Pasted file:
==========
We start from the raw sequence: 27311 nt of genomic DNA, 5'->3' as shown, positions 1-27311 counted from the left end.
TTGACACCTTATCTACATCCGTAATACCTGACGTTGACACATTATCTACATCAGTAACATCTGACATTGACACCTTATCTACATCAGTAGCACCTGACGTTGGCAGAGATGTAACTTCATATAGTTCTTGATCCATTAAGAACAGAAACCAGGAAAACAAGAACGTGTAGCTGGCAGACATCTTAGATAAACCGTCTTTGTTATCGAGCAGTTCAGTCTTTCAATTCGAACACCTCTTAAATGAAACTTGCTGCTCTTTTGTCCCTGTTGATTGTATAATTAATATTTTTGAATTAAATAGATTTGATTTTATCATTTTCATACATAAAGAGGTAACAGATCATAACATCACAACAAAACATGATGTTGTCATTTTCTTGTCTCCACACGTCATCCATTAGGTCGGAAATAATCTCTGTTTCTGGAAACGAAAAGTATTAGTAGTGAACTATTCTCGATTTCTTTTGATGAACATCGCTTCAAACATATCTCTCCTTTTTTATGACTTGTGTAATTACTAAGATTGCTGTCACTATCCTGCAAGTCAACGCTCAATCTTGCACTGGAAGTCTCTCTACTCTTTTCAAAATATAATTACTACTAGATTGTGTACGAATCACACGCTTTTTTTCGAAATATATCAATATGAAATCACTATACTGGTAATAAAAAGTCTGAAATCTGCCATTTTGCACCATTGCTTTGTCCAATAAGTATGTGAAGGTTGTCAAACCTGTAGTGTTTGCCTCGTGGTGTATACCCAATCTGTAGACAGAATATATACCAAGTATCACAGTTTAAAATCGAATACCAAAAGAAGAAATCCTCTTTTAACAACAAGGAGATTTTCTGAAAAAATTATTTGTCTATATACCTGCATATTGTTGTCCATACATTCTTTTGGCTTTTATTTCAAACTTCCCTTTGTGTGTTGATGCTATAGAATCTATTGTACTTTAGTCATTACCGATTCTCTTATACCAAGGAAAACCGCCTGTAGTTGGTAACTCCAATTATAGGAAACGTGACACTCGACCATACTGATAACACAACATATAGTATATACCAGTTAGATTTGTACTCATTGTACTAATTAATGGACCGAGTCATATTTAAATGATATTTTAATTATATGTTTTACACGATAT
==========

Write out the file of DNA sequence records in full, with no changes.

We start from the raw sequence: 27311 nt of genomic DNA, 5'->3' as shown, positions 1-27311 counted from the left end.
TTGACACCTTATCTACATCCGTAATACCTGACGTTGACACATTATCTACATCAGTAACATCTGACATTGACACCTTATCTACATCAGTAGCACCTGACGTTGGCAGAGATGTAACTTCATATAGTTCTTGATCCATTAAGAACAGAAACCAGGAAAACAAGAACGTGTAGCTGGCAGACATCTTAGATAAACCGTCTTTGTTATCGAGCAGTTCAGTCTTTCAATTCGAACACCTCTTAAATGAAACTTGCTGCTCTTTTGTCCCTGTTGATTGTATAATTAATATTTTTGAATTAAATAGATTTGATTTTATCATTTTCATACATAAAGAGGTAACAGATCATAACATCACAACAAAACATGATGTTGTCATTTTCTTGTCTCCACACGTCATCCATTAGGTCGGAAATAATCTCTGTTTCTGGAAACGAAAAGTATTAGTAGTGAACTATTCTCGATTTCTTTTGATGAACATCGCTTCAAACATATCTCTCCTTTTTTATGACTTGTGTAATTACTAAGATTGCTGTCACTATCCTGCAAGTCAACGCTCAATCTTGCACTGGAAGTCTCTCTACTCTTTTCAAAATATAATTACTACTAGATTGTGTACGAATCACACGCTTTTTTTCGAAATATATCAATATGAAATCACTATACTGGTAATAAAAAGTCTGAAATCTGCCATTTTGCACCATTGCTTTGTCCAATAAGTATGTGAAGGTTGTCAAACCTGTAGTGTTTGCCTCGTGGTGTATACCCAATCTGTAGACAGAATATATACCAAGTATCACAGTTTAAAATCGAATACCAAAAGAAGAAATCCTCTTTTAACAACAAGGAGATTTTCTGAAAAAATTATTTGTCTATATACCTGCATATTGTTGTCCATACATTCTTTTGGCTTTTATTTCAAACTTCCCTTTGTGTGTTGATGCTATAGAATCTATTGTACTTTAGTCATTACCGATTCTCTTATACCAAGGAAAACCGCCTGTAGTTGGTAACTCCAATTATAGGAAACGTGACACTCGACCATACTGATAACACAACATATAGTATATACCAGTTAGATTTGTACTCATTGTACTAATTAATGGACCGAGTCATATTTAAATGATATTTTAATTATATGTTTTACACGATAT